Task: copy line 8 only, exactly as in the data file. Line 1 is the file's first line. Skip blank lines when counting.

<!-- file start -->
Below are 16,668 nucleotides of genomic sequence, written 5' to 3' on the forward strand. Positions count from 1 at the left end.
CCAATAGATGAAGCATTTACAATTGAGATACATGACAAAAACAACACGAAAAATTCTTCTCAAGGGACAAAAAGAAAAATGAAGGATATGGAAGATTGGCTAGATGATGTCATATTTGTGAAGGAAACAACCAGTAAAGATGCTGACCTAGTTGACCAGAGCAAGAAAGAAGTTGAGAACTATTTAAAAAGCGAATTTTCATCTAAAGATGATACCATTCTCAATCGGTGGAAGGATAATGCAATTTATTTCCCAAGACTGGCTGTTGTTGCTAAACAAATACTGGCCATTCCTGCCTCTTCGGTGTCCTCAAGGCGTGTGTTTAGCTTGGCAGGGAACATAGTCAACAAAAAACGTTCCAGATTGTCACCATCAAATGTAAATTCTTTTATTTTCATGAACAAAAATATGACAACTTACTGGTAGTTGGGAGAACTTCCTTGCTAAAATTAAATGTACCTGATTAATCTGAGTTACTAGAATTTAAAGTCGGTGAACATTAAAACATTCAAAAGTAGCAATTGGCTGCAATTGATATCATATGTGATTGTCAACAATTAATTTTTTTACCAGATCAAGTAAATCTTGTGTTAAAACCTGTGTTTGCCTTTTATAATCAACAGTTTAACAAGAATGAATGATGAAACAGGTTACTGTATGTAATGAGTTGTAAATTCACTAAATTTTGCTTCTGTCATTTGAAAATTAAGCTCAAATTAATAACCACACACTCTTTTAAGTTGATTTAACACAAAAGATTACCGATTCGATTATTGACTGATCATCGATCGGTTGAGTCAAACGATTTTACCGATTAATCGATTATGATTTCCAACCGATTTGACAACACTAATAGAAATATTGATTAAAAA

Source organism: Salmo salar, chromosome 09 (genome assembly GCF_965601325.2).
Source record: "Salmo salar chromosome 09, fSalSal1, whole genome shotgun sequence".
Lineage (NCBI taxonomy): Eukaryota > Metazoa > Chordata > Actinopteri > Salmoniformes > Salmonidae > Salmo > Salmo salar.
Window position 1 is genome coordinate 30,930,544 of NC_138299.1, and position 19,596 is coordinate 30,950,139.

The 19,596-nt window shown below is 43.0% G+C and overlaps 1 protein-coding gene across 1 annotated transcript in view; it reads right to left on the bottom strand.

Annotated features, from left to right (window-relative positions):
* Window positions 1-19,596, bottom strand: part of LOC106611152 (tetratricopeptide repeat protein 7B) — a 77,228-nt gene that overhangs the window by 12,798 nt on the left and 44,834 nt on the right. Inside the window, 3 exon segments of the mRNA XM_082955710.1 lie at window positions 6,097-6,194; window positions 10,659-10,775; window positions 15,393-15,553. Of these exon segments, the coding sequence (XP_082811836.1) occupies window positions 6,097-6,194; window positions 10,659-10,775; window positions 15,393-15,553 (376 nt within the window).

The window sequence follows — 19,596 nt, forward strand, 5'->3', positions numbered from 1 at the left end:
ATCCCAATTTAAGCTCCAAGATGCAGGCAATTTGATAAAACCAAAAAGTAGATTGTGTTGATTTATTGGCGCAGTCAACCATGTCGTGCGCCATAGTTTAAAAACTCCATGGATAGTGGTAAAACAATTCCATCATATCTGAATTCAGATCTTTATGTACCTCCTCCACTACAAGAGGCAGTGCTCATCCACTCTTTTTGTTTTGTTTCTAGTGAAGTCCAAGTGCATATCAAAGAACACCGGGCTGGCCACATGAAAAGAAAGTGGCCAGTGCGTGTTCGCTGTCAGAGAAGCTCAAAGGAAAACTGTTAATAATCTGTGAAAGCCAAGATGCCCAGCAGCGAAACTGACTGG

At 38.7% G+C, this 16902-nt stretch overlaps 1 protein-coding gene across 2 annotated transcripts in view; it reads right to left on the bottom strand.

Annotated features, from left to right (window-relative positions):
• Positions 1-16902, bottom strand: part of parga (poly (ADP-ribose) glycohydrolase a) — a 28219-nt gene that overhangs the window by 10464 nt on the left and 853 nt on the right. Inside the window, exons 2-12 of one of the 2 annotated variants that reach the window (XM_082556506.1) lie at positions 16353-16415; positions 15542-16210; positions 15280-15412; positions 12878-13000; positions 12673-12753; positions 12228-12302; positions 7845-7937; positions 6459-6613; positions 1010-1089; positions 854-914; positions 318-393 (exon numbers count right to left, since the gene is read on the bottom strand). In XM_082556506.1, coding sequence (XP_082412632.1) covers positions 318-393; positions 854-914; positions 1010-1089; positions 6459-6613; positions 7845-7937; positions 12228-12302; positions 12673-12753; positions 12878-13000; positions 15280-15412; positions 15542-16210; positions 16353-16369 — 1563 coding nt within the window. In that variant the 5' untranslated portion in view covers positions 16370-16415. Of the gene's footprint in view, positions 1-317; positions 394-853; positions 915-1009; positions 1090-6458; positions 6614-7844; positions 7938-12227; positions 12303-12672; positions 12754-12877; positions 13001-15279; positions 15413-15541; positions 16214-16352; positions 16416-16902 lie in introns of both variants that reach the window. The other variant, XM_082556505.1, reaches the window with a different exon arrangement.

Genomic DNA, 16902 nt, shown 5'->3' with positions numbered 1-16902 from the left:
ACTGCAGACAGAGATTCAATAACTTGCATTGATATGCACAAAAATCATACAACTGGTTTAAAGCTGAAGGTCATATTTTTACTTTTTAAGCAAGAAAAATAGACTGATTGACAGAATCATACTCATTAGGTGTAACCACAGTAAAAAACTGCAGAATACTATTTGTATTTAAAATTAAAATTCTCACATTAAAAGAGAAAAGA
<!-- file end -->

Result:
Annotated features, from left to right (window-relative positions):